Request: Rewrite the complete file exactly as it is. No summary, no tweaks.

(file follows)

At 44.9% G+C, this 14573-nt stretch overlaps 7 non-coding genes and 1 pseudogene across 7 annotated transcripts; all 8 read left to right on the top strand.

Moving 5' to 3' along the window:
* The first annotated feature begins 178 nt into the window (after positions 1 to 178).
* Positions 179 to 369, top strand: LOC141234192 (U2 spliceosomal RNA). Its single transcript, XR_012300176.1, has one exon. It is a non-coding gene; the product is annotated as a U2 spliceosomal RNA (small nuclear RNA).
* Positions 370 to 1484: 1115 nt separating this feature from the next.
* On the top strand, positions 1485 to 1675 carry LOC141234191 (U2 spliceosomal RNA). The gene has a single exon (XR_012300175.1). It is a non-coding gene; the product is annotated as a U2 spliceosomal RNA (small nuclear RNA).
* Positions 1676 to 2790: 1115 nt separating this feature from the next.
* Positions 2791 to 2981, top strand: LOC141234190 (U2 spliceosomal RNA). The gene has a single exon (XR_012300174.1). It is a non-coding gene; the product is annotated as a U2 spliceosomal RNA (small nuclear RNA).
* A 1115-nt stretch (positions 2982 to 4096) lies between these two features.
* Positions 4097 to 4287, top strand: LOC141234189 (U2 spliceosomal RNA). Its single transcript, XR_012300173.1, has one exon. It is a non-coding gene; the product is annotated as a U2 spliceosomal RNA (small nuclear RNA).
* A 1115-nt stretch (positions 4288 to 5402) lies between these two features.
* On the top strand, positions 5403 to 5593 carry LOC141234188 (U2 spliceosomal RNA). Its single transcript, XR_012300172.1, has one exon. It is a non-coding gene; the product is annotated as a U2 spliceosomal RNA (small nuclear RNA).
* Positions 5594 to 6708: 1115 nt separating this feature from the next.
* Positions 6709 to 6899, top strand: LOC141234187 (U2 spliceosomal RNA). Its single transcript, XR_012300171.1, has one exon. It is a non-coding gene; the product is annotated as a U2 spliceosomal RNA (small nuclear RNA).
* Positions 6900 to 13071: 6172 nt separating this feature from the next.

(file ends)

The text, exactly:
At 44.9% G+C, this 14573-nt stretch overlaps 7 non-coding genes and 1 pseudogene across 7 annotated transcripts; all 8 read left to right on the top strand.

Moving 5' to 3' along the window:
* The first annotated feature begins 178 nt into the window (after positions 1 to 178).
* Positions 179 to 369, top strand: LOC141234192 (U2 spliceosomal RNA). Its single transcript, XR_012300176.1, has one exon. It is a non-coding gene; the product is annotated as a U2 spliceosomal RNA (small nuclear RNA).
* Positions 370 to 1484: 1115 nt separating this feature from the next.
* On the top strand, positions 1485 to 1675 carry LOC141234191 (U2 spliceosomal RNA). The gene has a single exon (XR_012300175.1). It is a non-coding gene; the product is annotated as a U2 spliceosomal RNA (small nuclear RNA).
* Positions 1676 to 2790: 1115 nt separating this feature from the next.
* Positions 2791 to 2981, top strand: LOC141234190 (U2 spliceosomal RNA). The gene has a single exon (XR_012300174.1). It is a non-coding gene; the product is annotated as a U2 spliceosomal RNA (small nuclear RNA).
* A 1115-nt stretch (positions 2982 to 4096) lies between these two features.
* Positions 4097 to 4287, top strand: LOC141234189 (U2 spliceosomal RNA). Its single transcript, XR_012300173.1, has one exon. It is a non-coding gene; the product is annotated as a U2 spliceosomal RNA (small nuclear RNA).
* A 1115-nt stretch (positions 4288 to 5402) lies between these two features.
* On the top strand, positions 5403 to 5593 carry LOC141234188 (U2 spliceosomal RNA). Its single transcript, XR_012300172.1, has one exon. It is a non-coding gene; the product is annotated as a U2 spliceosomal RNA (small nuclear RNA).
* Positions 5594 to 6708: 1115 nt separating this feature from the next.
* Positions 6709 to 6899, top strand: LOC141234187 (U2 spliceosomal RNA). Its single transcript, XR_012300171.1, has one exon. It is a non-coding gene; the product is annotated as a U2 spliceosomal RNA (small nuclear RNA).
* Positions 6900 to 13071: 6172 nt separating this feature from the next.